ATMs in Brazil: Credit cards and fees

TransferWise
28.06.18
4 minute read

If sunshine and beaches are your jam, a trip to Brazil may very well be in your future. And while credit and debit cards are widely accepted there, you never know if a small shop or restaurant will be unable to take your plastic, so you’ll want to make sure you have some Real in hand. Getting cash in Brazil is as easy as finding an ATM, but there are still some tips and tricks that will make the whole process easier (and cheaper). Read on to learn more.

Where do I find ATMs (Caixa eletrônico) in Brazil?

ATMs are extremely common in Brazil, and have been for a long time. Even the smallest towns will likely have an ATM. The harder part is finding an ATM that will work with your card. Cirrus and PLUS networks are most common. Most banks in Brazil have ATMs, some inside and some outside. It’s generally safer to use the indoor ATMs.

Online ATM locator tools for Brazilian banks are typically in Portuguese, and therefore will be difficult to use if you’re not fluent. However, banks are pretty simple to find, and most of them will have ATMs inside.

You can also use these tools to find ATMs on common networks:

Will my credit or debit card work in Brazil?

US, UK and Australian debit and credit cards generally work in Brazil, as Visa, Mastercard, Cirrus and Maestro are all widely accepted. American Express may not be quite as universally accepted.

Brazilian ATM PINs

To use ATMs in Brazil, you’ll need to have a four-digit PIN. Cards in Brazil have been exclusively chip and PIN for several years now, so you may run into trouble if you’re from a country that hasn’t fully adopted chip and PIN cards, like the US. If you only have a card with a magnetic strip, you should probably ask your bank for a chip and PIN card before you go to Brazil, just to be safe.

Brazilian ATM max cash withdrawal limits

For most Brazilian ATMs, the maximum withdrawal per transaction is 1,000 Real, though for some machines it may be even lower. After 10 p.m., the limit is reduced at many ATMs to only 500 real per withdrawal, so plan ahead if you’re going to need cash late at night.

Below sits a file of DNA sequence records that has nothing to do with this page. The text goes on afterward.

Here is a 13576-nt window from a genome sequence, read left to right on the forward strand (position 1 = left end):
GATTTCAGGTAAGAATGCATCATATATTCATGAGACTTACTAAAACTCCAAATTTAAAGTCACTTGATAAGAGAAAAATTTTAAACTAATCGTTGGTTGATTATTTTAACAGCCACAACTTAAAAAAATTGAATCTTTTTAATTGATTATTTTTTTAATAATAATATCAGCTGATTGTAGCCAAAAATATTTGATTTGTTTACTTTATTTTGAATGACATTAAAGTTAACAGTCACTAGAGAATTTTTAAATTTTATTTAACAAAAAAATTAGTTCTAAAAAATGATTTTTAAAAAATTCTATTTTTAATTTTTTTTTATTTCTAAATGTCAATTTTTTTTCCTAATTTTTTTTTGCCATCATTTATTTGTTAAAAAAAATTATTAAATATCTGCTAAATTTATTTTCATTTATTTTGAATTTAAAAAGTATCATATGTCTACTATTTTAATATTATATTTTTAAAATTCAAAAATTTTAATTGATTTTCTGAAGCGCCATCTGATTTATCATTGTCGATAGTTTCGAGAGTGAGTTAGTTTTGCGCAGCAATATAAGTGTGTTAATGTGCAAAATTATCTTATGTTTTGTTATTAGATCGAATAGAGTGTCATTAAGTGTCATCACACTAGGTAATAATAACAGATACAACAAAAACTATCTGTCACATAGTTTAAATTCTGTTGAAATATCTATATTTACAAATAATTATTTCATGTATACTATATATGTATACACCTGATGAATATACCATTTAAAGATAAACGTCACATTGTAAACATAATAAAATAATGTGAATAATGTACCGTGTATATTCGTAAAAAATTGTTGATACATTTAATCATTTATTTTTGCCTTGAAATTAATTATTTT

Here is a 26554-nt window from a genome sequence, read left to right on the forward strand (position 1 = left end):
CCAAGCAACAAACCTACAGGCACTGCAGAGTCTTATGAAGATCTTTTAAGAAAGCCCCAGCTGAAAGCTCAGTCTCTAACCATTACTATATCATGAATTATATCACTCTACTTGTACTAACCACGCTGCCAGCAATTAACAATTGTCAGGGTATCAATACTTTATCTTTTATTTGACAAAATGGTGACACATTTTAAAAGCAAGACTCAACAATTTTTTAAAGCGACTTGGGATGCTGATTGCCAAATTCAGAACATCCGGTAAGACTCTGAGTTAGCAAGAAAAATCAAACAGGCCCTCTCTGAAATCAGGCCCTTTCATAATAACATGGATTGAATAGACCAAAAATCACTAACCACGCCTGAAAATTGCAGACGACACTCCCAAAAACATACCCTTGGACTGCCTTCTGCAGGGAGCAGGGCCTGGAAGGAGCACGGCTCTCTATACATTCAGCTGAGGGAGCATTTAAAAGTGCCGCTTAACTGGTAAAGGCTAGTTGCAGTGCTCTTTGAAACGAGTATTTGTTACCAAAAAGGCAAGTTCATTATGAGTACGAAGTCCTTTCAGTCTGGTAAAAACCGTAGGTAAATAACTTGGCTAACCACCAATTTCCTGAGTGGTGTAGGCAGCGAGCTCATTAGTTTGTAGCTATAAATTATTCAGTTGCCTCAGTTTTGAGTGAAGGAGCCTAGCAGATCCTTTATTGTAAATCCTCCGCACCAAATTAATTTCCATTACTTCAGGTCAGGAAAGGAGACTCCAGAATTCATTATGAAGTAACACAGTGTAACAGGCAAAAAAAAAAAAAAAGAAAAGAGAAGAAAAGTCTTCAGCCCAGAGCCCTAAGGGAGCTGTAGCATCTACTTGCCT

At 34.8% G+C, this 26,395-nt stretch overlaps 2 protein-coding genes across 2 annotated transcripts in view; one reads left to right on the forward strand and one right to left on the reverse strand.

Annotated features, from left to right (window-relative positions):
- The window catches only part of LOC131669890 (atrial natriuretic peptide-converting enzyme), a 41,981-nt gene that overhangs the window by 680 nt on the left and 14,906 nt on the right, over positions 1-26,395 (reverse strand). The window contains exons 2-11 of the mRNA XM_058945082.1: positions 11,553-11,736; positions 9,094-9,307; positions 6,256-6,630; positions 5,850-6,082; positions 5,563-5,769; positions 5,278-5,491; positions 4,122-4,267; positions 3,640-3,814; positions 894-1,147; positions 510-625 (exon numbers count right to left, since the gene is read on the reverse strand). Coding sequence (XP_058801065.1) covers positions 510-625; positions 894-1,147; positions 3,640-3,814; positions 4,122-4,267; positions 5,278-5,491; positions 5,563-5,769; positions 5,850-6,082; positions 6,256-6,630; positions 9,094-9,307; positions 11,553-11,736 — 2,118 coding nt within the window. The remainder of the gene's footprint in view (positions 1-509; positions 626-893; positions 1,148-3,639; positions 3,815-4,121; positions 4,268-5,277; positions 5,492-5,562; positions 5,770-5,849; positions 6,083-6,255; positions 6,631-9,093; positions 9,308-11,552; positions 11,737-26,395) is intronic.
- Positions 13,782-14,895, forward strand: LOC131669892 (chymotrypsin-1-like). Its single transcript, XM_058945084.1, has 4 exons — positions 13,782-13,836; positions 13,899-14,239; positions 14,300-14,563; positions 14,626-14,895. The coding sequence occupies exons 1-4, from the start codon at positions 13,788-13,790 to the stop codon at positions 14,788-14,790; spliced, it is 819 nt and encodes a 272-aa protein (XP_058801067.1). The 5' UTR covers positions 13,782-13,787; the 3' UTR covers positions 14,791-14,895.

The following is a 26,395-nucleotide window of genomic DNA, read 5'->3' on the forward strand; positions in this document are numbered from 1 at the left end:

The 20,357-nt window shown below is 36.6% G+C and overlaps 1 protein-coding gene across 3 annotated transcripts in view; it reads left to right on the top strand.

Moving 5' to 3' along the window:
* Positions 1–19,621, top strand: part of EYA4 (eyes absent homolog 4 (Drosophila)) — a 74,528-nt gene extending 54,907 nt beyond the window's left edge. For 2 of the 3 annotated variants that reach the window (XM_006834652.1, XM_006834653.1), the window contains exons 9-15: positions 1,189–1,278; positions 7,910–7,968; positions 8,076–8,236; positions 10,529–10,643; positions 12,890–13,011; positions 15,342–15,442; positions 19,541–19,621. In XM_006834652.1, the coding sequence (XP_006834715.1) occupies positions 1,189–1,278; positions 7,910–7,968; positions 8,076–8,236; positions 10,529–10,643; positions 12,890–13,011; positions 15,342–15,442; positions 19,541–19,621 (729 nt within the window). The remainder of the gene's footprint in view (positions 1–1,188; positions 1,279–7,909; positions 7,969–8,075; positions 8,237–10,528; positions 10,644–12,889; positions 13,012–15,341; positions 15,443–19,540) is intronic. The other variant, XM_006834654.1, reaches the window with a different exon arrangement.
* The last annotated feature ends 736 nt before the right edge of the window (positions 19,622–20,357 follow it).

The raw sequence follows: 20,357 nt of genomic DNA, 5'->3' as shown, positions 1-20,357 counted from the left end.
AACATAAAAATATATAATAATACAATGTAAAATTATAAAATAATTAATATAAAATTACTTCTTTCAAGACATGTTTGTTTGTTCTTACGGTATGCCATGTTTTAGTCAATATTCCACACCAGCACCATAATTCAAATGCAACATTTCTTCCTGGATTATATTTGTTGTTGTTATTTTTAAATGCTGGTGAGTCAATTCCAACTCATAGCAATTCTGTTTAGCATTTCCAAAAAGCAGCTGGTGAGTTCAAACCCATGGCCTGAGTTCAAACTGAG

Give your bank a heads up before you travel to Brazil

You should always let your bank know when you’re going to be travelling internationally, or you risk having your card shut off for suspicious activity. Call your bank before you go to Brazil, and tell them where you’re going, when and for how long. You can also find out if your bank imposes a daily maximum for cash withdrawals on your card, and temporarily increase it if you need to for your trip.

What are the fees at Brazilian ATMs?

So can you avoid ATM fees when withdrawing cash in Brazil? Some tricks might help. Read on to learn more.

Exchange rate fees at ATMs in Brazil (DCC)

Generally, withdrawing cash from an ATM means you get it at the mid-market rate, or the real exchange rate that you see when you Google Real and your home currency. However, some ATMs will give you the option to view the transaction in your home currency rather than in

Real. This “helpful” dynamic currency conversion allows the ATM to set its own exchange rate, which often gets marked up so the ATM owner can profit off what is essentially a hidden fee on your withdrawal. You should always choose to view transactions in the local currency when using a foreign ATM.

Other fees

Bank ATMs in Brazil generally don’t charge withdrawal fees, but this can vary. Commercial ATMs may have per-withdrawal fees, and your home bank may charge a withdrawal fee or foreign transaction fee. It’s important to check with your bank ahead of time to see what fees it charges for using foreign or out-of-network ATMs and pay close attention at the ATM terminal to see if the ATM charges any fees.

Are there any tips to avoiding ATM fees in Brazil?

Your best bet is to get a card that reimburses you for ATM fees and doesn’t charge foreign transaction fees -- that way you’re covered no matter what ATM you use. Otherwise, keep an eye out for in-network ATMs, and avoid ATMs at airports and hotels, as they tend to have higher fees to target tourists. You can also try to make larger and fewer withdrawals to cut down on per-transaction fees.

Check out TransferWise for a cheap alternative

If you have access to a bank account in Brazil, you can transfer money there ahead of time with TransferWise, which allows you to move money at the exact mid-market rate, paying nothing but a small transfer fee -- no hidden fees or markups.

Armed with this info, you should have no problem getting cash during your time in Brazil. Safe travels!

TransferWise is the smart, new way to send money abroad.

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